Support that is likely to be necessary is mainly through the provision of advice on making up the shortfall in rent through other means, such as moving into work, increasing working hours, taking in a lodger, or general budgeting.
But it could be more practical help such as help with opening a bank account or making a claim for a discretionary housing payment.
The Chartered Institute of Housing is producing clear guidance for social landlords with DCLG, DWP, the NHF and the Northern Housing Consortium backing.
They plan to launch this at their annual conference on the 13th June
This provides advice on the change and shares good practice.
In some limited circumstances landlords may feel that they can re-designate a property’s size where it is hard to let because of its location or accessibility.
But this is a matter for the landlord and the tenant to discuss and agree.
However, you must see the change as working alongside Universal Credit so giving people greater control over their budgets and their benefits.
Universal Credit will make it easier for them to make choices about where they want to and can afford to live and bring fairness back to the benefits system.
Let me turn now to the benefit cap.
Returning fairness to welfare is why we will introduce the benefit cap.
Very large - occasionally outrageous - benefit claims create a further barrier for people to get back into work.
And there has to be a limit on the overall levels of benefit it is appropriate for the state to provide to those who are not working.
The cap will stand at around £500 a week for couples and single parent households - the average household income after tax - and the equivalent of an annual gross salary of £35,000 gross or £26,000 net.
People will know that claiming benefits cannot put people above the average income and receive the clear message on support the welfare state will give.
We have now written to all people who may be affected a year ahead of the cap coming in in April 2013.
We have been clear about the exemptions - such as those claiming disability benefits or war widows and widowers.
Importantly households claiming Working Tax Credit will be exempt.
The benefit cap - like much of our reforms - is focused on helping people back into work and achieving long-term positive behavioural effects.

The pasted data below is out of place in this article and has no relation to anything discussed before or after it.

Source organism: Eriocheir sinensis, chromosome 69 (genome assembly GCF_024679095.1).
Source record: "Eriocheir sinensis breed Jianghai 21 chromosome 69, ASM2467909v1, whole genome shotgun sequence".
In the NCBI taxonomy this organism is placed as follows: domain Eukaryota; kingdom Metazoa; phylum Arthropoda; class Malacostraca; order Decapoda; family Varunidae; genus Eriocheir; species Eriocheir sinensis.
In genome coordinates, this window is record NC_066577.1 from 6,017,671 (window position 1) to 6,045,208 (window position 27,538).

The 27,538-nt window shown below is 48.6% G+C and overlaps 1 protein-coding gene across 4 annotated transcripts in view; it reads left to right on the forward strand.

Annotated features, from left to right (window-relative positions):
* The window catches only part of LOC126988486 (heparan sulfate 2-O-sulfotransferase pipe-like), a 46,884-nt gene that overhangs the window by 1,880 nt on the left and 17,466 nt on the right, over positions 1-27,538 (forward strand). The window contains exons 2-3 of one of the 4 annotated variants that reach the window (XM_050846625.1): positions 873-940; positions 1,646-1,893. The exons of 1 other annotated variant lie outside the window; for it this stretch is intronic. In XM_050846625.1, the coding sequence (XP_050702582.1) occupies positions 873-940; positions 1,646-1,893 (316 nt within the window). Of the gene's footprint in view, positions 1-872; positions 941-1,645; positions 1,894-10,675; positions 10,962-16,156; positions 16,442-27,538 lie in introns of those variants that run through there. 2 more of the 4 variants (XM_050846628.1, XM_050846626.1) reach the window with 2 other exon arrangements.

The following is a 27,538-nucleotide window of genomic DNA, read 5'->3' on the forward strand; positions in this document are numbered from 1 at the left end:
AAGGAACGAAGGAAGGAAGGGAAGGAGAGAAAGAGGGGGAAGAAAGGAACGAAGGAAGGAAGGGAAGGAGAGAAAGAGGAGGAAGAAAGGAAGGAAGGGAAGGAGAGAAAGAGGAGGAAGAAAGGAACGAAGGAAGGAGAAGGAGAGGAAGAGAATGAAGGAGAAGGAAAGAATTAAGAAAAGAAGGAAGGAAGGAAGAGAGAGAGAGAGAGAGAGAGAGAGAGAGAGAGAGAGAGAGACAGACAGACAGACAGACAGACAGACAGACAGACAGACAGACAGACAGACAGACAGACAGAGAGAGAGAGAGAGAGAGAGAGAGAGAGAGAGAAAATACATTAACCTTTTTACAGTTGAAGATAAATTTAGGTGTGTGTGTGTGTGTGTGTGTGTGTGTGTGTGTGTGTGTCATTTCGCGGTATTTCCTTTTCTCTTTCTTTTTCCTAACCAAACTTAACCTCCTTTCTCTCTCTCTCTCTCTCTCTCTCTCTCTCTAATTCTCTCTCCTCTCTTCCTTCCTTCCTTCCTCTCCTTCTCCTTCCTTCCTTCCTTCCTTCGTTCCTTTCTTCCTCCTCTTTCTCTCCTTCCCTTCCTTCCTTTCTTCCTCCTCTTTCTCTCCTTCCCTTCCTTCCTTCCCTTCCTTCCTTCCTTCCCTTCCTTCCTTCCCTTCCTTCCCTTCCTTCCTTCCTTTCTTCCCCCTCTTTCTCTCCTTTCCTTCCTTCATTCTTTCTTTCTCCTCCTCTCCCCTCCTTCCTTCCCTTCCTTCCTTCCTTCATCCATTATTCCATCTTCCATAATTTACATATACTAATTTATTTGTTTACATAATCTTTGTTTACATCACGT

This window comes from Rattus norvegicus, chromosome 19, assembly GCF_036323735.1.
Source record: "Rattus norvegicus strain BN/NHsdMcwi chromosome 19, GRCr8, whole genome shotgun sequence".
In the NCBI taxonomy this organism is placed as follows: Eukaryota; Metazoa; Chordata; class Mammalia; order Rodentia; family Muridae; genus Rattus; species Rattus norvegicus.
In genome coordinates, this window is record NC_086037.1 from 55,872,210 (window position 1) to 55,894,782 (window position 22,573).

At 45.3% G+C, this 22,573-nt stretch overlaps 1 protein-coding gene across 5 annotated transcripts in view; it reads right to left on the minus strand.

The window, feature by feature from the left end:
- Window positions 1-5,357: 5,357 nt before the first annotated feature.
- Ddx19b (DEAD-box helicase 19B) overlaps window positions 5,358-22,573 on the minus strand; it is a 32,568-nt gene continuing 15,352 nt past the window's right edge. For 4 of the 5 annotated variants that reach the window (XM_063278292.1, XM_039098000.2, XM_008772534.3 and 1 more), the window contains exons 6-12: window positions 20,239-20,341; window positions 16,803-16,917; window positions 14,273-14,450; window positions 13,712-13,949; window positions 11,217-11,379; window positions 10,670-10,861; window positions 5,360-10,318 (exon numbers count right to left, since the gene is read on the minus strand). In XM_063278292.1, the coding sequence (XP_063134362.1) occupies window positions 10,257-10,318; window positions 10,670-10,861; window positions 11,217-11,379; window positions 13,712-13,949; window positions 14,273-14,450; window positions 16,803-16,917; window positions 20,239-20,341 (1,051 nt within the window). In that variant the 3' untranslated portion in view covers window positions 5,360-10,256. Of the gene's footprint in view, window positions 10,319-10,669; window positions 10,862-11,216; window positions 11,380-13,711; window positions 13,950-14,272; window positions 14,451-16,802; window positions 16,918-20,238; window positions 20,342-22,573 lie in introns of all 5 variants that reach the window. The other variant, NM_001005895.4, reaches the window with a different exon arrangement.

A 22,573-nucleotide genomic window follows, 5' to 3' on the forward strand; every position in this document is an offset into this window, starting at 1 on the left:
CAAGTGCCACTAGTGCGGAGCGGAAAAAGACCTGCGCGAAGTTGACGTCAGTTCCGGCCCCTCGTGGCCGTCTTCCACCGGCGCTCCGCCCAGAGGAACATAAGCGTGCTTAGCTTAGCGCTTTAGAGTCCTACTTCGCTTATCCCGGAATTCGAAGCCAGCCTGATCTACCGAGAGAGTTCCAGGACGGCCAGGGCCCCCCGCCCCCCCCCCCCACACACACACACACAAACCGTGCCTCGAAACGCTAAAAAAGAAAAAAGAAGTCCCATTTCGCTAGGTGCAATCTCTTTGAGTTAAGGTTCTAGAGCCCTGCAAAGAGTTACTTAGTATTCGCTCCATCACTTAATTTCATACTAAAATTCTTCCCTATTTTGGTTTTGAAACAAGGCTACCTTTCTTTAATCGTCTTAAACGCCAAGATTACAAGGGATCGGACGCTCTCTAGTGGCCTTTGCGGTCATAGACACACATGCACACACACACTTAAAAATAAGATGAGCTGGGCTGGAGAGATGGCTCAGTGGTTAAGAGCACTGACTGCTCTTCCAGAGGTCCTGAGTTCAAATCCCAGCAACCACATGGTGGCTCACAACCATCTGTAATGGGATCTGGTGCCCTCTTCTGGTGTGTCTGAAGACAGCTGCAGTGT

We believe that work should always pay more than benefits and this is at the heart of our welfare reform.
And we have been clear about the intensive help we will provide people to get into work.
Over the coming year, Jobcentre Plus and the Work Programme will work with those affected to support them into work.
Universal Credit will also tear down the barrier between being in and out of work.
Universal Credit overview
Universal Credit ties in closely with the work many housing associations are already doing to support tenants into work and into financial independence.
Universal Credit brings changes and challenges ahead for all of us.
And I know the social housing sector has given broad support to our reform.
Worklessness is an issue social landlords know well.
The profile of social tenants has changed remarkably in recent years. It used to be that the bulk of working age social housing tenants were in employment.
Now only around 40 per cent are.
It is a tragedy for a child to grow up in a workless household and Universal Credit will work to reduce this tragedy.
It will also lift as many as 350,000 children and 550,000 adults out of poverty.
Universal Credit is the vanguard of our welfare reform.
It will provide claimants with a single monthly benefits payment - instead of multiple streams of income from numerous sources.
One application will provide people with one benefit instead of claiming via their local council, Jobcentre Plus and HMRC.